Starting along the cliffs above Whalers Cove, you’ll hike through woodlands (which in springtime are filled with wildflowers) and along the pristine sand of Brambles Beach, before climbing up to Point Possession for some of the best views of King George Sound. The trail then leads down to the stunning Barker Bay Beach, so pack your bathers if you’re partial to a post-hike dip. This is also one of WA's pet-friendly walking trails so don't forget your furry friend.

4. Baie des Deux Peuples Heritage Trail, Two People’s Bay Nature Reserve

Start and finish Two Peoples Bay Visitor Centre to Little Beach
Length and time 5km return, approx. 2-3 hours
Difficulty Easy to moderate
Suitable for Families, beach-lovers, swimmers and snorkellers

Two People’s Bay is regarded as one of the most beautiful reserves in WA, known for its clear turquoise waters and white sand beaches. This easy walk starts at the visitor centre, and takes you first to Whalers Cove Lookout which offers sprawling views over Little Beach below.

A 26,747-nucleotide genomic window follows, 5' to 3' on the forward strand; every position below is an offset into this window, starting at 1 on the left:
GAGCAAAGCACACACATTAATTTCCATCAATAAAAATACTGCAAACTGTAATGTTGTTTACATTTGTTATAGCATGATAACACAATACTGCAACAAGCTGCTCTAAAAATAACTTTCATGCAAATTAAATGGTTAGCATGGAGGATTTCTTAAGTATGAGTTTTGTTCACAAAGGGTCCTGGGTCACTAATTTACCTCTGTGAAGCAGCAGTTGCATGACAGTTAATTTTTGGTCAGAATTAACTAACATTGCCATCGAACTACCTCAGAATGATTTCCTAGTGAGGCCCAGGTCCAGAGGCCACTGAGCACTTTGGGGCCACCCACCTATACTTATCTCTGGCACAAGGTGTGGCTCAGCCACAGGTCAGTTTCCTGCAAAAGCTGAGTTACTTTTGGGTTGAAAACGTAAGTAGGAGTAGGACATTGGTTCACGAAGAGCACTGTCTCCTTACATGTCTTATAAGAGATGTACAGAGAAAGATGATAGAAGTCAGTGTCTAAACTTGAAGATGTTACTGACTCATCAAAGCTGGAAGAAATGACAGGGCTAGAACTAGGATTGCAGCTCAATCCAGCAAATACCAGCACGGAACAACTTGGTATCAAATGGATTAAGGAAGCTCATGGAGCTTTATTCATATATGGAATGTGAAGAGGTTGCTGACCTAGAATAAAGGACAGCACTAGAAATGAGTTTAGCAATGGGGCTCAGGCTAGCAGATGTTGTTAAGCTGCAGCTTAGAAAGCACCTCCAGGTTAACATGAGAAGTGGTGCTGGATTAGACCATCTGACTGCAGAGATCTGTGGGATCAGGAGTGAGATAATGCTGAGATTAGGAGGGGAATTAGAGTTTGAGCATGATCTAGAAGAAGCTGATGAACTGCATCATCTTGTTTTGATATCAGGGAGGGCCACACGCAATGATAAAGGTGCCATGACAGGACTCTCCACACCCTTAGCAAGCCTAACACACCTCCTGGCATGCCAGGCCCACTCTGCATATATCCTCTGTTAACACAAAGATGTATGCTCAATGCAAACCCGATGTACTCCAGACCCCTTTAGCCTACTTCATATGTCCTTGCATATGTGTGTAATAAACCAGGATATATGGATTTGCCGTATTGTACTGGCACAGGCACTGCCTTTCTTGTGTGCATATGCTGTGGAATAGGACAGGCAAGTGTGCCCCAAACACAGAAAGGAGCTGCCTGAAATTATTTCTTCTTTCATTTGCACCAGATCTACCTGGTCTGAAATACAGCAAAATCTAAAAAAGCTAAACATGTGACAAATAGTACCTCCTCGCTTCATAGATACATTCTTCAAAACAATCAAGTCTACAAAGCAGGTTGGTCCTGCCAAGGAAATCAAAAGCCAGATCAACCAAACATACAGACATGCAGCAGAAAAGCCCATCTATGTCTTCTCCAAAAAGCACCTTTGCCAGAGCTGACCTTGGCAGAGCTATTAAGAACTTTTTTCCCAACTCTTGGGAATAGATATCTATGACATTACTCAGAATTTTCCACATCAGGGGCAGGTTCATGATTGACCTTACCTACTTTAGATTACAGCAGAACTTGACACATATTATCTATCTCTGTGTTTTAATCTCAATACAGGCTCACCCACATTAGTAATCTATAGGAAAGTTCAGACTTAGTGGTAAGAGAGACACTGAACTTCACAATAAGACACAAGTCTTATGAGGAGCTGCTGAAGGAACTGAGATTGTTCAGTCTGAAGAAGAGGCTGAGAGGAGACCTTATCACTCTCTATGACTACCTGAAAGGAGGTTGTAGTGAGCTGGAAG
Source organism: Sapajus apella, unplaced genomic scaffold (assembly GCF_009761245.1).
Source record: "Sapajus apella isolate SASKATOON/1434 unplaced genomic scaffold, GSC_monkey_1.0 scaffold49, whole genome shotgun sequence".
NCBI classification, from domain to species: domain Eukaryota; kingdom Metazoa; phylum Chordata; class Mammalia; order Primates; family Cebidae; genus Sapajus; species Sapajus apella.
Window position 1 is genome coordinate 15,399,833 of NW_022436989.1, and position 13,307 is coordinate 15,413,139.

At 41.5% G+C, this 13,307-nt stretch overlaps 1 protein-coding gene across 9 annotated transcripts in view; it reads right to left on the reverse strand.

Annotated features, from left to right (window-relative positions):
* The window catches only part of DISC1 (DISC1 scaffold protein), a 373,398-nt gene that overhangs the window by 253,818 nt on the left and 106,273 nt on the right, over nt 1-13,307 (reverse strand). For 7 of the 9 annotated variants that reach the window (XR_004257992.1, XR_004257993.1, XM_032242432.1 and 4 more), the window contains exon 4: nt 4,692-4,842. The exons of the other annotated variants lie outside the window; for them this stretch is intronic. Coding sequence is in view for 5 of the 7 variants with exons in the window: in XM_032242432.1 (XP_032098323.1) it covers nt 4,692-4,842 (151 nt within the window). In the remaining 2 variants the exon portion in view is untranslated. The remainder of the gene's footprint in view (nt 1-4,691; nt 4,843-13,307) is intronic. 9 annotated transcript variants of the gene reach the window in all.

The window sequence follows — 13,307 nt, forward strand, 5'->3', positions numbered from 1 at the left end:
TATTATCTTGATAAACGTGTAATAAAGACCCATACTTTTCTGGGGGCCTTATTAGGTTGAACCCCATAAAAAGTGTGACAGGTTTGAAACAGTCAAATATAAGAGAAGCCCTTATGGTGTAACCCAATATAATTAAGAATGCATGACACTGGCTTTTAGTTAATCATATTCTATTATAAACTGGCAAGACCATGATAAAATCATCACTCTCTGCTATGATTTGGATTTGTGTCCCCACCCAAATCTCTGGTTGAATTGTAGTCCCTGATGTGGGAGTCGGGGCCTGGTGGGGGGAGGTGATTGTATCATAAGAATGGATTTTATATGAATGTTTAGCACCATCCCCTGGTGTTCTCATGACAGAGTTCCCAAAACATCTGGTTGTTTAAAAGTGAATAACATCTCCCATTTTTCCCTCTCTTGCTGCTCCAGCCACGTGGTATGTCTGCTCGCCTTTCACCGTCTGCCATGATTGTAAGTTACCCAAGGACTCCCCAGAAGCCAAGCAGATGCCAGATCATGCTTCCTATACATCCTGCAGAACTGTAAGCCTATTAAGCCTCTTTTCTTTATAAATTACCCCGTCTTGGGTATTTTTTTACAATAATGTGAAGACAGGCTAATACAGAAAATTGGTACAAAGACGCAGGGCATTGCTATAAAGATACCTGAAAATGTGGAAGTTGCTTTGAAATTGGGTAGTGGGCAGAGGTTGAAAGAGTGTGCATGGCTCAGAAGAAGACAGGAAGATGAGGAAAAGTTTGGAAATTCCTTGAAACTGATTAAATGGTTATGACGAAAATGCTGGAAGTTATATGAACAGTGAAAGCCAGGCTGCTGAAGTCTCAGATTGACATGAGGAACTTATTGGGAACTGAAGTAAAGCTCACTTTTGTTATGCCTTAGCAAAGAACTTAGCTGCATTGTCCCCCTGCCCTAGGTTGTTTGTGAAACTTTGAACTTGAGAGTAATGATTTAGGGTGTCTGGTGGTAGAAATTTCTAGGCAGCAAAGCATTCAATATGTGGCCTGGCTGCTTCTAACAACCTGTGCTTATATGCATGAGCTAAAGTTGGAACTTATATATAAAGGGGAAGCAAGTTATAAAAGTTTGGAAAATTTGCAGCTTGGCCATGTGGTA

From there, it’s a straightforward walk across the headland to Little Beach, where you can admire the granite platforms, cool down in the rock pools and enjoy the serenity. If you’re keen for extra exploring, keep going towards Waterfall Beach, which is an equally-as-breathtaking experience.

5. Luke Pen Walk, Albany

Start and finish East Bank Road, Lower Kalgan
Length and time 14.4km, approx. 4 hours
Difficulty Easy to moderate
Suitable for Families with young children, and dog-owners